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I just started working with Joda-Time, and got it to correctly display my date in 24-hour clock ("military time") but I would rather it be am/pm. Looked it up and it mentioned hourOfDay which I figured was the HH value so I tried to write a loop that would break it down into AM/Pm but it never worked out.

    DateTime dtf = new DateTime(wikiParsedDate);


    if (hourOfDay == 00) {
        hourOfDay == 12;
        DateTimeFormatter builder = DateTimeFormat.forPattern( "dd-MM-yyyy HH:mm:ss.SS'AM" );
        return builder.print(dtf);
    } else if (0 < hourOfDay && hourOfDay < 12) {
        DateTimeFormatter builder = DateTimeFormat.forPattern( "dd-MM-yyyy HH:mm:ss.SS'AM" );
        return builder.print(dtf);
    } else if (hourOfDay > 12) {
        hourOfDay - 12 == hourOfDay;
        DateTimeFormatter builder = DateTimeFormat.forPattern( "dd-MM-yyyy HH:mm:ss.SS'PM" );
        return builder.print(dtf);
    }

}
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hourOfDay - 12 == hourOfDay; seems to wrong. Do you mean hourOfDay -= 12;? But that also wont work. It must be something like dtf = dtf.withHourOfDay(dtf.getHourOfDay()-12) but that is also incorrect, as it should be left to the formatter to write AM or PM –  Philip Helger Sep 29 '13 at 6:44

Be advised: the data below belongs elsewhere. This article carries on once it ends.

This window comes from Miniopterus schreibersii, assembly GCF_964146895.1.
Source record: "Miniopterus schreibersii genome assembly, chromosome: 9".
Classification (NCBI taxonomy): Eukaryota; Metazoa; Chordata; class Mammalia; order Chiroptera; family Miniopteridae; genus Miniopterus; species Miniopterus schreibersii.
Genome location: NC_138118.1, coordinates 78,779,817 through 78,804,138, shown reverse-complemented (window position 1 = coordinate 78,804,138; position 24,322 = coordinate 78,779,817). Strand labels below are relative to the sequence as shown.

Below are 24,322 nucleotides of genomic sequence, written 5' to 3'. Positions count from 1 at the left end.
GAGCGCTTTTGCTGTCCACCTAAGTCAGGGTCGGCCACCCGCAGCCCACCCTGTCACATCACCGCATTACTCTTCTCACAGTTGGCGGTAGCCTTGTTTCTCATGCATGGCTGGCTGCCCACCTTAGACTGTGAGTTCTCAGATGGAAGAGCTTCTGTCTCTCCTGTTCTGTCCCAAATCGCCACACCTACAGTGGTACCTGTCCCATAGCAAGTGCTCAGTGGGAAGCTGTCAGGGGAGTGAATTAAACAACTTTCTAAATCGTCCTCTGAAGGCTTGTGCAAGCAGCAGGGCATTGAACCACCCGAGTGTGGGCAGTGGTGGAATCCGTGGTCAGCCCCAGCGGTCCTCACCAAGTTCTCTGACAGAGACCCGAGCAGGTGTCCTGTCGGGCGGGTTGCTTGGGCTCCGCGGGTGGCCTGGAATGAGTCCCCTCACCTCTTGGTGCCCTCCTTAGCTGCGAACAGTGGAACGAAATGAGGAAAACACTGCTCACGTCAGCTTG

1 Answer 1

up vote 5 down vote accepted

Look at the API docue of DateTimeFormat. This should do what you want:

DateTimeFormatter builder = DateTimeFormat.forPattern("dd-MM-yyyy hh:mm:ss.SSa");

No need for the complication with different cases.

share|improve this answer
    
not sure how I missed that thanks a ton –  Sam Haito Sep 29 '13 at 6:56
    
And look at DateTimeFormat.forStyle to generate string representations with format and language localized for a particular Locale. –  Basil Bourque May 21 at 16:34

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